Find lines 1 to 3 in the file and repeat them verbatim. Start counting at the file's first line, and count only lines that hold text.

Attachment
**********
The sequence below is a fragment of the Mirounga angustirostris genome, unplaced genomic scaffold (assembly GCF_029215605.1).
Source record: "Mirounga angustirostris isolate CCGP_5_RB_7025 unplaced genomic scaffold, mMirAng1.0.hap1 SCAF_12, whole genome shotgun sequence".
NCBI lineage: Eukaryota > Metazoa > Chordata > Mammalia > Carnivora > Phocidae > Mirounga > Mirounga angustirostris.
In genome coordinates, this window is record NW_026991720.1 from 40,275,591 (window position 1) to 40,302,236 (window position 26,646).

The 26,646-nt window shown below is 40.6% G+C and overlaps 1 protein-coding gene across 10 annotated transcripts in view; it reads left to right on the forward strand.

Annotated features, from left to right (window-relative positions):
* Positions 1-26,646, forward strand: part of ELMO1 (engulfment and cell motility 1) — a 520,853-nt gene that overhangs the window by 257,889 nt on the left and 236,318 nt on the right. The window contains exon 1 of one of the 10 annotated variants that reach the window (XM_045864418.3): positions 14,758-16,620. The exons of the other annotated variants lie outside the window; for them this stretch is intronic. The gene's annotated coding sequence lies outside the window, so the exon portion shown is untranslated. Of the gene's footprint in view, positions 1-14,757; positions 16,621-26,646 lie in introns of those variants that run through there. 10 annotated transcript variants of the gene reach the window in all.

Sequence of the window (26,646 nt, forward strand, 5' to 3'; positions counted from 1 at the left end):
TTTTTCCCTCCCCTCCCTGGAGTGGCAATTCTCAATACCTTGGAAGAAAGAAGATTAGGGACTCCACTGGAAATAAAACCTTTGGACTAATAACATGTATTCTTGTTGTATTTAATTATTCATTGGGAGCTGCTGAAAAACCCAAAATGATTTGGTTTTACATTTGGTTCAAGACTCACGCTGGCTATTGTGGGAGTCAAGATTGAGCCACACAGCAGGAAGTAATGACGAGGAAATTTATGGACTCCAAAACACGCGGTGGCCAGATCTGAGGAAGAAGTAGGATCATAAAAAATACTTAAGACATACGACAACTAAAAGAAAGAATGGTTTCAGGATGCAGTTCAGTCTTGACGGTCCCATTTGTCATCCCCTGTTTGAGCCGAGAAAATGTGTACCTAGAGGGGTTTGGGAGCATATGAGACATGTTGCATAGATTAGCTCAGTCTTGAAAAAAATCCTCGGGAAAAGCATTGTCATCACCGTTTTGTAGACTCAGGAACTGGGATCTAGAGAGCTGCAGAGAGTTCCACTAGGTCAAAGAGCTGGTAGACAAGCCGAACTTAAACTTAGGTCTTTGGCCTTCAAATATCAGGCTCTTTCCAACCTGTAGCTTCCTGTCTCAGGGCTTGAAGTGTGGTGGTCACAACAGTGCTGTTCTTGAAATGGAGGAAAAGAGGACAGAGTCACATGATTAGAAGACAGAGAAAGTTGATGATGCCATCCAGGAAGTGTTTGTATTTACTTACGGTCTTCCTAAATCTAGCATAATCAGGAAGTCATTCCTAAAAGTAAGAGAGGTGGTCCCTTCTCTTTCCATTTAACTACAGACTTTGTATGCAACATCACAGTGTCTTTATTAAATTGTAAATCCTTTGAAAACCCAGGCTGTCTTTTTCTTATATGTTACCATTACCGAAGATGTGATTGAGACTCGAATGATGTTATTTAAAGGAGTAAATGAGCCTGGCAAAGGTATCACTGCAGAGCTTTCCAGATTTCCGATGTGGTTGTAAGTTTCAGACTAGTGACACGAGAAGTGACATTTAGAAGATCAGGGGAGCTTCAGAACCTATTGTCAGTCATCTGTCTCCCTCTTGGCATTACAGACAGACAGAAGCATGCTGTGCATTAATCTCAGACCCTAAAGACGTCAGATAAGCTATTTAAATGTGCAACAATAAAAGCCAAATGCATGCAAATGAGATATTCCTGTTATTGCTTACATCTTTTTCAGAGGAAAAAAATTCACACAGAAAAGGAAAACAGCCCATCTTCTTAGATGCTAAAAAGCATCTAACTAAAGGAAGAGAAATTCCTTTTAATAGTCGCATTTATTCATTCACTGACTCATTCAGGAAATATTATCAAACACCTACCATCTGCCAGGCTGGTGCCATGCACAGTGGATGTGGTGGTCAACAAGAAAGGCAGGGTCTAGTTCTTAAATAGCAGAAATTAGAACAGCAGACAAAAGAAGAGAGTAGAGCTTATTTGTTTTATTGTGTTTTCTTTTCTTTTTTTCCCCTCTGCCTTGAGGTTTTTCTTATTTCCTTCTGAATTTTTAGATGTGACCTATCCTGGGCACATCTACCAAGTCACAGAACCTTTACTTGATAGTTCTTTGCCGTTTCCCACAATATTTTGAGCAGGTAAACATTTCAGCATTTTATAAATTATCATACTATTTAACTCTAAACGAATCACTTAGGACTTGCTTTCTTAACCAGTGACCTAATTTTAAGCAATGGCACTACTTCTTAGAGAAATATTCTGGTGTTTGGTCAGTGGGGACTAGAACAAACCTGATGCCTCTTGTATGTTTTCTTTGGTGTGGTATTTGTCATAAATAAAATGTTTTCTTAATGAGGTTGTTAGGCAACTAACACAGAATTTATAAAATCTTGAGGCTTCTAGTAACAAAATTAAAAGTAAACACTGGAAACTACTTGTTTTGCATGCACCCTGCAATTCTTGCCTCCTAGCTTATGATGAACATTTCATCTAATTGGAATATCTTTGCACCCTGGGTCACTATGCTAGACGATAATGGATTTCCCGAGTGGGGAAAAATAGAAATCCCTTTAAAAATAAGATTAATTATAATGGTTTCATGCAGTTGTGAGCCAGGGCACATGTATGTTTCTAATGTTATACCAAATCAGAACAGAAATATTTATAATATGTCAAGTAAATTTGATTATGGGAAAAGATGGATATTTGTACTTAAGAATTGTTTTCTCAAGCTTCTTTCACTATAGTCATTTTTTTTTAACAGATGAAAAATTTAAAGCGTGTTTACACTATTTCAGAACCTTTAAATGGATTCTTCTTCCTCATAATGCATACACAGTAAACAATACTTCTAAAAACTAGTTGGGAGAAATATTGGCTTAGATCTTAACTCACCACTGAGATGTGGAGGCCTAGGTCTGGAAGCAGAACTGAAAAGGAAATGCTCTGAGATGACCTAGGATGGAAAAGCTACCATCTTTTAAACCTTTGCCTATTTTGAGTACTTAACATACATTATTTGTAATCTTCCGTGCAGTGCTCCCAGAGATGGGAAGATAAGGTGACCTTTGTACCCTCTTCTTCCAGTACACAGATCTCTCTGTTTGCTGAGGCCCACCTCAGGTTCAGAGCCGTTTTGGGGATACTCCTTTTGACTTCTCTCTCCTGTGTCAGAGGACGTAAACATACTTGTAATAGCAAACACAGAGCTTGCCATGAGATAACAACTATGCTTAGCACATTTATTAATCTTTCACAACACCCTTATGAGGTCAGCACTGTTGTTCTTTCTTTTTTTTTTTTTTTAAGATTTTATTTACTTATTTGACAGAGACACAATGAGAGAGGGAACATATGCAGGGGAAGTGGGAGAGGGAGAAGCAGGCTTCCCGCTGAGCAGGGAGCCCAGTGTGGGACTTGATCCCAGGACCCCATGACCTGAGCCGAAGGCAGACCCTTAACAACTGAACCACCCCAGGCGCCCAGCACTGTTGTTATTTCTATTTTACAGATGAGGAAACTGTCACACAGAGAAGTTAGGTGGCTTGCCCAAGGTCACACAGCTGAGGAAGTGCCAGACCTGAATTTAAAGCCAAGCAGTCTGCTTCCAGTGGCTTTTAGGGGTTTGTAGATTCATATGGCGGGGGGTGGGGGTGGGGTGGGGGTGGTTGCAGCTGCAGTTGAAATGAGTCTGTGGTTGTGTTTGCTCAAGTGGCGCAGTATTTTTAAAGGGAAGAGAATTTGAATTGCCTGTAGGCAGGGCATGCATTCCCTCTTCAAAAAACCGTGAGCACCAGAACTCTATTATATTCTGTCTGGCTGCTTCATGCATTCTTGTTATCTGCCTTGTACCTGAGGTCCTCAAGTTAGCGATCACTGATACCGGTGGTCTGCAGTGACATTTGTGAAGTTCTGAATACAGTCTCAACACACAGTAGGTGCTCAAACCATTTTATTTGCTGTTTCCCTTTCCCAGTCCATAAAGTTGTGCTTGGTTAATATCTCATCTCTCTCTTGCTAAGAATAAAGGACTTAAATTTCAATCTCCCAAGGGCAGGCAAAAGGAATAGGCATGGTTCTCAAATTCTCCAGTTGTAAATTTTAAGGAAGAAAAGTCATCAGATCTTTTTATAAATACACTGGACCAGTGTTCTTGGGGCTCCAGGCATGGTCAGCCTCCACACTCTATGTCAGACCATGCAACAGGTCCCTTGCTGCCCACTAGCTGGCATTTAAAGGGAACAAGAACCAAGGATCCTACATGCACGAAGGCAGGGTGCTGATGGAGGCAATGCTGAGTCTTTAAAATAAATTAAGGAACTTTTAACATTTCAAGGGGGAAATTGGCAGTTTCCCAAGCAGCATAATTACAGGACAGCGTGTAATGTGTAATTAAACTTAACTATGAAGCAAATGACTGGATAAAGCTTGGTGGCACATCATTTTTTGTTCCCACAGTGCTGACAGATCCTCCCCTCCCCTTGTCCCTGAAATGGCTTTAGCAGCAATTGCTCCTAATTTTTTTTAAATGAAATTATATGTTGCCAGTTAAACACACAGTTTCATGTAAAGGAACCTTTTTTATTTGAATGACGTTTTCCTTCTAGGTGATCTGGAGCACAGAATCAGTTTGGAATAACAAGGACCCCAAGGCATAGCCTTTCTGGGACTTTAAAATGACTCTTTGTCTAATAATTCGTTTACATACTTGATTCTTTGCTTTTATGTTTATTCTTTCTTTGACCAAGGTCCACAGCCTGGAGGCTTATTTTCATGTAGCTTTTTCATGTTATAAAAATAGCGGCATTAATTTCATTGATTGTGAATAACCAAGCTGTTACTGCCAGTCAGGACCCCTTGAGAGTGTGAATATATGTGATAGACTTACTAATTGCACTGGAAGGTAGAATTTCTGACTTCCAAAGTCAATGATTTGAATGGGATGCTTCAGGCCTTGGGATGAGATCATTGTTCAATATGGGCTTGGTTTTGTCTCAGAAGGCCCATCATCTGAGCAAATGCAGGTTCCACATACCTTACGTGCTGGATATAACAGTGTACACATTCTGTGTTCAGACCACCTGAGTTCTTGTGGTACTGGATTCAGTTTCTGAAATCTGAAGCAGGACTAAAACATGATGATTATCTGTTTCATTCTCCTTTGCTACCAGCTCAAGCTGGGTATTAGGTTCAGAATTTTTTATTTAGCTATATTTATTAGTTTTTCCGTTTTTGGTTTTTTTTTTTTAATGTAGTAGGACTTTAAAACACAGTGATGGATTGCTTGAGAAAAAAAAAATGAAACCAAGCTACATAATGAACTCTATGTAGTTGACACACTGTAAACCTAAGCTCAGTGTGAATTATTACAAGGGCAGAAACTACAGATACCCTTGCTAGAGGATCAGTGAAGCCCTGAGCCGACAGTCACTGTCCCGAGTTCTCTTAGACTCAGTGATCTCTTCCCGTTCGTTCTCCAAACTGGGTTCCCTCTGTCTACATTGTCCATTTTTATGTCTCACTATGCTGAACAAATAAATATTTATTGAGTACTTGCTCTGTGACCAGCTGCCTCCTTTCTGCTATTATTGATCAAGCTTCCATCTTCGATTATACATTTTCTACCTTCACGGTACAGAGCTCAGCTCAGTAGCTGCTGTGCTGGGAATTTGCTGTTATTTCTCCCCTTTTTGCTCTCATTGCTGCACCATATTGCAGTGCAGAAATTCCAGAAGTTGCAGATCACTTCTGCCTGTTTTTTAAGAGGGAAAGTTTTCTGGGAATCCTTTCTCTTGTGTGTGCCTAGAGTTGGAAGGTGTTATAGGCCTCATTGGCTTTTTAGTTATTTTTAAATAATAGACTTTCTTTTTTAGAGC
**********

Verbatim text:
The sequence below is a fragment of the Mirounga angustirostris genome, unplaced genomic scaffold (assembly GCF_029215605.1).
Source record: "Mirounga angustirostris isolate CCGP_5_RB_7025 unplaced genomic scaffold, mMirAng1.0.hap1 SCAF_12, whole genome shotgun sequence".
NCBI lineage: Eukaryota > Metazoa > Chordata > Mammalia > Carnivora > Phocidae > Mirounga > Mirounga angustirostris.